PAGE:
Kwasny travels the globe to visit both large-scale industrial manufacturers and community-based, often subsistence production by people who have spent their lives working with animalsfarmers, ranchers, tanners, weavers, shepherds, and artisans. She examines historical rates of consumption and efforts to move toward sustainability, all while considering animal welfare, worker safety, environmental health, product accountability, and respect for indigenous knowledge and practice.
At its heart, Putting on the Dog demonstrates how what we choose to wear represents one of our most profound engagements with the natural world.
|Publisher:||Trinity University Press|
|Product dimensions:||6.10(w) x 9.00(h) x 1.10(d)|
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To be draped in the spun cocoons of silkworms, or warmed by piles of feathery down, to slip on sweaters, coats, hats, and gloves woven from the wool of sheep grazing in high pastures, to avoid rocks and thorns and cold by walking in the tanned and beaded skins of deer, elk, caribou, reindeeror spike heels made of alligator hide by Manolo Blahnikis to be human. Though we may clothe our cats or dogs, even horses, Homo sapiens is the only species that clothes itself. According to the Oxford Dictionary, clothe means 1.) To put clothes on, 2.) To provide someone with clothes, and 3.) To endow with particular qualities,
as in “you have been clothed with power from on high.” Not included in these definitions, it seems to me, is a missing subject. Who is clothing whom? In many cases, throughout human history, that subject is an animal. As well, between the noun clothing and the verb to clothe lies a whole universe of animal-human relations, of processes and trade, of traditional use and modern innovation, of cultural symbol and indigenous notions of reciprocity; in effect, who has clothed us reflects the variety and evolving nature of human consciousness itself, in particular, how we think and feel about what we wear and where it comes from.
We are born naked, featherless and furless. And the animals, which were here when we arrived, have for millennia provided us with their beauty and protection. Putting on the Dog focuses on this age-old relationship, bringing to light practices many of us are only dimly aware of, such as the seeding of pearls inside an oyster or the unraveling of a mile-long silk thread from a cocoon, and providing stories, both physical and metaphysical, about the historic and prehistoric use of animals as clothing. The book is divided into six sections: leather, including fleece and rawhide; wool, including cashmere, angora, and mohair; silk; feathers, including down; pearls; and fur. For each chapter, I traveled to the animalsto southwestern Alaska’s tundra, to sheep ranches atop Montana’s continental divide, to silkworm farms in northern Japan and mink farms on Denmark’s western coast, and to the pearl beds in the Sea of Cortés. I met people who spend their lives working with animals and the materials they providefarmers, ranchers, tanners, weavers, shepherds, artisans. One goal has been to investigate the role of clothing in cultural history, including how different peoples have imagined specific animals and their archetypal connection to them. The way we dress represents one of our most profound engagements with the natural world.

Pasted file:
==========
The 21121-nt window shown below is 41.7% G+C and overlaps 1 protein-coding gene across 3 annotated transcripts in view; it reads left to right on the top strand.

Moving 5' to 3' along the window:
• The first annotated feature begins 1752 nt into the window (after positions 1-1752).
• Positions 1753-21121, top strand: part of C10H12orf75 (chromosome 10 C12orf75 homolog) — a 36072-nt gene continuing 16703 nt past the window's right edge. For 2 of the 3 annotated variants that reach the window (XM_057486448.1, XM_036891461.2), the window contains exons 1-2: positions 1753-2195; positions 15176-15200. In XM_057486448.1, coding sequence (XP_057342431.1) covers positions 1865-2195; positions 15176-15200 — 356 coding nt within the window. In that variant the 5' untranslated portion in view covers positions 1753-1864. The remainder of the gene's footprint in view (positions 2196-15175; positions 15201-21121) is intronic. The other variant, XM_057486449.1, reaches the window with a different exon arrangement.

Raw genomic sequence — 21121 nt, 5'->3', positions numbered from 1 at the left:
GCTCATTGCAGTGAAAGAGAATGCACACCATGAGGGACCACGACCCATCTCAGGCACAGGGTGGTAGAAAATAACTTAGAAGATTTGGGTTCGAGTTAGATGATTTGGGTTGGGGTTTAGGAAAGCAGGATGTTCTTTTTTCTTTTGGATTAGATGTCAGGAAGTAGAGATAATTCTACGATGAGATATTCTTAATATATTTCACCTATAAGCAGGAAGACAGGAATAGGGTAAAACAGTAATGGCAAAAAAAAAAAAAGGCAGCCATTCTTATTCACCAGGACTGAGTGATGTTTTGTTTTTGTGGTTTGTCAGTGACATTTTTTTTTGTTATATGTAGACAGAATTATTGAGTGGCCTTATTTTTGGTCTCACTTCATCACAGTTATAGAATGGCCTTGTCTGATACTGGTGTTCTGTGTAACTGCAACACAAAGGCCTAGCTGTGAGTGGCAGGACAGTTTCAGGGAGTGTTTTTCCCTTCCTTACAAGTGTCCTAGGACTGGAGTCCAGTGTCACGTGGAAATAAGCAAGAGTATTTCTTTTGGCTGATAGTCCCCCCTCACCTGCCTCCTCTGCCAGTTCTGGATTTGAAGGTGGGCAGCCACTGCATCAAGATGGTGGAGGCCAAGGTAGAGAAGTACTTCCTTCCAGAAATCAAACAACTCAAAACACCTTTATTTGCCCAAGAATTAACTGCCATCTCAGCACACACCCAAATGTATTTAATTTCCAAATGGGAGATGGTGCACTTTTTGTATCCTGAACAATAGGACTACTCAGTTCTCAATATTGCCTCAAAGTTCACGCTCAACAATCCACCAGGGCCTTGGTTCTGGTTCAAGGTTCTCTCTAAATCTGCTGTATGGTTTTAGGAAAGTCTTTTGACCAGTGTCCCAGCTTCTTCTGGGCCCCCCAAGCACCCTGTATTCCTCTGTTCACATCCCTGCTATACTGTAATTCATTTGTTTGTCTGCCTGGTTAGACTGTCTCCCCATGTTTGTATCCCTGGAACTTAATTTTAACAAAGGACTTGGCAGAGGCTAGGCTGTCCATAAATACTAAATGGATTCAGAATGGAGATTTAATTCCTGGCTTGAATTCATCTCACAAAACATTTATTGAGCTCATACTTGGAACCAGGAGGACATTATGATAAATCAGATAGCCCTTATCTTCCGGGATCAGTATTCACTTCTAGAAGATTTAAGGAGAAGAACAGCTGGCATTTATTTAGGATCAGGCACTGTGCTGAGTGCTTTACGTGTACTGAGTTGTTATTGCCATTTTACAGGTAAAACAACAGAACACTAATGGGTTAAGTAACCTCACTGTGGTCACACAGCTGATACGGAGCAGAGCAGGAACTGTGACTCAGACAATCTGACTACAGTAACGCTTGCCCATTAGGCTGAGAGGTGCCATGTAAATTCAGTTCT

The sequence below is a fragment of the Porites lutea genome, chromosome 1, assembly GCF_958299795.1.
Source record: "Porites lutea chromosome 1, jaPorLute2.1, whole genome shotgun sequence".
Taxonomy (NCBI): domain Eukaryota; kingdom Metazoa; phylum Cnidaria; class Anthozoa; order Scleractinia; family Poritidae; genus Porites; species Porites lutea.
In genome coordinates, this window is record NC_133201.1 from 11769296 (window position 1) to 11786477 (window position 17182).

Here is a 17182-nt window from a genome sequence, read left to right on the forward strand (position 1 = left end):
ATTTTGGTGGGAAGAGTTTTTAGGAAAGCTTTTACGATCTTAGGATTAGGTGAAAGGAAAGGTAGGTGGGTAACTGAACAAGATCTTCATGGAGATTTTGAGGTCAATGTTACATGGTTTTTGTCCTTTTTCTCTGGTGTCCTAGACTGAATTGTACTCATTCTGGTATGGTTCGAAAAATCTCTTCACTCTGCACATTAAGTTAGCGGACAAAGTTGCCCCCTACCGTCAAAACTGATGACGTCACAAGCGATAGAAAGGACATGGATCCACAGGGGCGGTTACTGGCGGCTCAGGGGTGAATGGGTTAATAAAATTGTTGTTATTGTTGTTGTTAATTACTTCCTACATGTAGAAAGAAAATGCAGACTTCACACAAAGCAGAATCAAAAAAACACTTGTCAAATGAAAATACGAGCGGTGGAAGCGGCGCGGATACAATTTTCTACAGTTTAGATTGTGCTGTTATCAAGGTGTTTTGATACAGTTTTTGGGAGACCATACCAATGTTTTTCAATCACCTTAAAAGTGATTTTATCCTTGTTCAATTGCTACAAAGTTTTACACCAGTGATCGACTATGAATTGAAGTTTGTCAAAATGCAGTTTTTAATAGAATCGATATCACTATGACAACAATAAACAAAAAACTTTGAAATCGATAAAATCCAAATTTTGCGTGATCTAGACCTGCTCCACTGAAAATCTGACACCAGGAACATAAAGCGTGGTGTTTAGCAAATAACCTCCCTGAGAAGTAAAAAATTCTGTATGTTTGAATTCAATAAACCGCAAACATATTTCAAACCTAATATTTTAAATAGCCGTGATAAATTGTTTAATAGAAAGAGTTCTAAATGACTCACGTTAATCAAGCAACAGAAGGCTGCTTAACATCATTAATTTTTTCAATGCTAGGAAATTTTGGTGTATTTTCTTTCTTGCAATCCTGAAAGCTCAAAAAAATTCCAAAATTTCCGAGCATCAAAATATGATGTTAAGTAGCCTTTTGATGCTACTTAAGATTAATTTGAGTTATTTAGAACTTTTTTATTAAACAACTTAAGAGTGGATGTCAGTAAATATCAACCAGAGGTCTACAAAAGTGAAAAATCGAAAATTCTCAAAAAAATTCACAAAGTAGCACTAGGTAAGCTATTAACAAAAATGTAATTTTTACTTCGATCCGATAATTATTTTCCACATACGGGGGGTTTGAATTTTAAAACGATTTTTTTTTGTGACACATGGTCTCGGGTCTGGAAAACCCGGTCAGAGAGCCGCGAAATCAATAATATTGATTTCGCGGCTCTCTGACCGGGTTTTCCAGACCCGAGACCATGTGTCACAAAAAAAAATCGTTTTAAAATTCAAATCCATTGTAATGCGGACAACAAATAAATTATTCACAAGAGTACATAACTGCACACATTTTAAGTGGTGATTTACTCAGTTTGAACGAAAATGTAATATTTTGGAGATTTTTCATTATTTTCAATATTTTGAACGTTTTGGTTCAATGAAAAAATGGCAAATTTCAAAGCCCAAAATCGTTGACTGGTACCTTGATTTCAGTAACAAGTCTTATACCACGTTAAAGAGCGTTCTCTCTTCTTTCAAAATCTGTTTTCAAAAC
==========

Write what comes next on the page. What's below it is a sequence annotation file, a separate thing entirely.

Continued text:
What physical properties of the feather make it such a fine insulator? Which wools are best for heat, cold, or dampness? How ancient is the diving for pearls? What are the steps involved in transforming the Black Angus pasturing in the Boulder Valley down the road from where I live into the green leather bag I carry to work? People used to know.
In her essay “Fragments of the Heavens,” Catherine Howard tells the story of an anthropologist in Brazil trying to purchase a marvelous feather headdress from the Waiwai. Before he could take possession of it, he had to listen to five hours of stories about how each feather and animal part was obtained. When he asked the villagers to skip that part, they couldn’t. Every object had to be given with the story of “where its raw materials came from, how it was made, through whose hands it passed, when it was used.” To not do soto not impart those storiesdisrespected not only the animal but all the knowledge and skill that went into producing the desired garment.